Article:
The lowly Java app is the bane of the S60 user’s existence — I mean, what’s the point of having a modern, multitasking mobile operating system if some dinky little program is going to ignore your UI and suck up all your available memory while it runs?
Well, in the case of Opera Mini the hassle is entirely worth it.
I’ve been hearing about Opera Mini since my days with the CrackBerry — folks over at the HowardForums had recommended it as the web counterpart to RIM’s mobile-optimized email, offering up the ability to surf full-sized websites while saving precious kilobytes on Fido’s less-than-generous BlackBerry Connect plans. This same technology is also available for followers of the WinMo, Treo and just about any other mobile handset on the market — except the iPhone, that is… Haw-haw!
What makes this Opera sing (sorry) is the heavy-lifting going on backstage, otherwise known as server-side optimization. It goes something like this:
- You fire up Opera Mini on your mobile and send out a request for a web page.
- The page goes through Opera’s servers; on the way back to you the graphics get compressed (based on your own settings) and the stuff your mobile can’t read gets stripped out.
- You see a thumbnail of the original page and a cursor to zoom in on various parts of the page. It won’t impress your friends quite like pinching and spreading your fingers on an iPhone or iPod touch, but it works just the same if not better.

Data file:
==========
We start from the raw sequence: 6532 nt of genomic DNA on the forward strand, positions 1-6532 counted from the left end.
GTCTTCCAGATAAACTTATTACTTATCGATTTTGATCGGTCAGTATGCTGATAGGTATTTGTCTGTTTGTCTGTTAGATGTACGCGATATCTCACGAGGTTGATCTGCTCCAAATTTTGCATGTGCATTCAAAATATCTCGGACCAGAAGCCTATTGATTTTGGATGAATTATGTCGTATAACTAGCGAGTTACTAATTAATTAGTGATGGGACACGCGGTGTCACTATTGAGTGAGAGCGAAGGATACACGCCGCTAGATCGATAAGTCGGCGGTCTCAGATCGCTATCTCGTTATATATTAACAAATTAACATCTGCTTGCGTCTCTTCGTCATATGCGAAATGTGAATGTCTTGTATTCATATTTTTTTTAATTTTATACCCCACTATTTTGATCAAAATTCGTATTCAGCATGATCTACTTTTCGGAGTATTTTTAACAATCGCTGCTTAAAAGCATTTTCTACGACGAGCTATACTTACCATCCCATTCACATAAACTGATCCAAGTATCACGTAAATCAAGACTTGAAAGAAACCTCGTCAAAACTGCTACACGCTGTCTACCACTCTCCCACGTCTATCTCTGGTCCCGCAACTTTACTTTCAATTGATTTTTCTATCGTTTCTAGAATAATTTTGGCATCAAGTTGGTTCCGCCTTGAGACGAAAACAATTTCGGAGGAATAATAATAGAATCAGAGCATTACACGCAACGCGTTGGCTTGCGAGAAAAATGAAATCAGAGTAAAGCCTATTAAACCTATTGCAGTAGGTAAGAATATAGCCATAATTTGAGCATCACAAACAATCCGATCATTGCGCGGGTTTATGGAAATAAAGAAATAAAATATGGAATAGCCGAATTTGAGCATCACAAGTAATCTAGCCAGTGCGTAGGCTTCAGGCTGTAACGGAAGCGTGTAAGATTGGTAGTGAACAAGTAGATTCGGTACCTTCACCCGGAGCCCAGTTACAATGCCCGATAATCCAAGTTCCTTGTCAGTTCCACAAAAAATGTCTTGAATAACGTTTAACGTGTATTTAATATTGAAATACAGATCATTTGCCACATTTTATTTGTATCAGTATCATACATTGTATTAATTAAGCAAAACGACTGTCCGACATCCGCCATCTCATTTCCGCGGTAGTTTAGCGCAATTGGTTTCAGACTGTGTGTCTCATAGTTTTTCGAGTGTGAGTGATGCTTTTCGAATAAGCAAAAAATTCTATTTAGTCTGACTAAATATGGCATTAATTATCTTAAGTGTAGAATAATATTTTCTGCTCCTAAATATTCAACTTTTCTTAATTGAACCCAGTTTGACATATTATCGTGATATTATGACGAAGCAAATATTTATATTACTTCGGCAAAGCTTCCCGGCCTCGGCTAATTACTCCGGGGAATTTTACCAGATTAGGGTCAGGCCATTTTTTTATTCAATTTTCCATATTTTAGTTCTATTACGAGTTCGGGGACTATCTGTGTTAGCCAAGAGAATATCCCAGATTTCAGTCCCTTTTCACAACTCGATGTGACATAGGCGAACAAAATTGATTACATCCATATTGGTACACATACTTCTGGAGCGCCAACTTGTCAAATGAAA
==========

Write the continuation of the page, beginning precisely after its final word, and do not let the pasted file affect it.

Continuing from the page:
This is all fine and well, but what sold yours truly on Opera Mini was a demo I saw this past week on BBC World’s Click!, wherein the synchronizing of mobile bookmarks was accomplished by dragging an dropping tabs from an Opera desktop browser — on a Mac, no less!
The interface is called “Speed Dial”. You can see for yourself what it looks like on a full-sized computer by clicking on the thumbnail to the right, and/or have a look at Opera’s own Flash demo.
The other half of the equation is Opera Link. Note that to get this all working you need beta 9.5 of the desktop browser, Opera Mini 4 and an Opera Link account, all of which are 100% free.
So here’s what Speed Dial looks like on my E61i:
The “Bookmarks” link leads to my vast directory of mobile portals and whatnot that I’ve been collecting since my first smartphone. These nine shortcuts are more easily accessed via the pop-up menu seen below:
You may notice that my Speed Dial links are all mobile-friendly web pages to begin with. Let’s just say I’m really stingy with data.
It took me an evening and the following morning to get everything up and running, and I’ve yet to try out the software on other platforms, but so far Opera Mini has proven itself worthy of a coveted spot on my Nokia’s standby screen:
You’ll notice that Nokia’s own web and WAP browsers are nowhere in sight! Kudos to you Opera Mini, for making the Wee World Web a better place…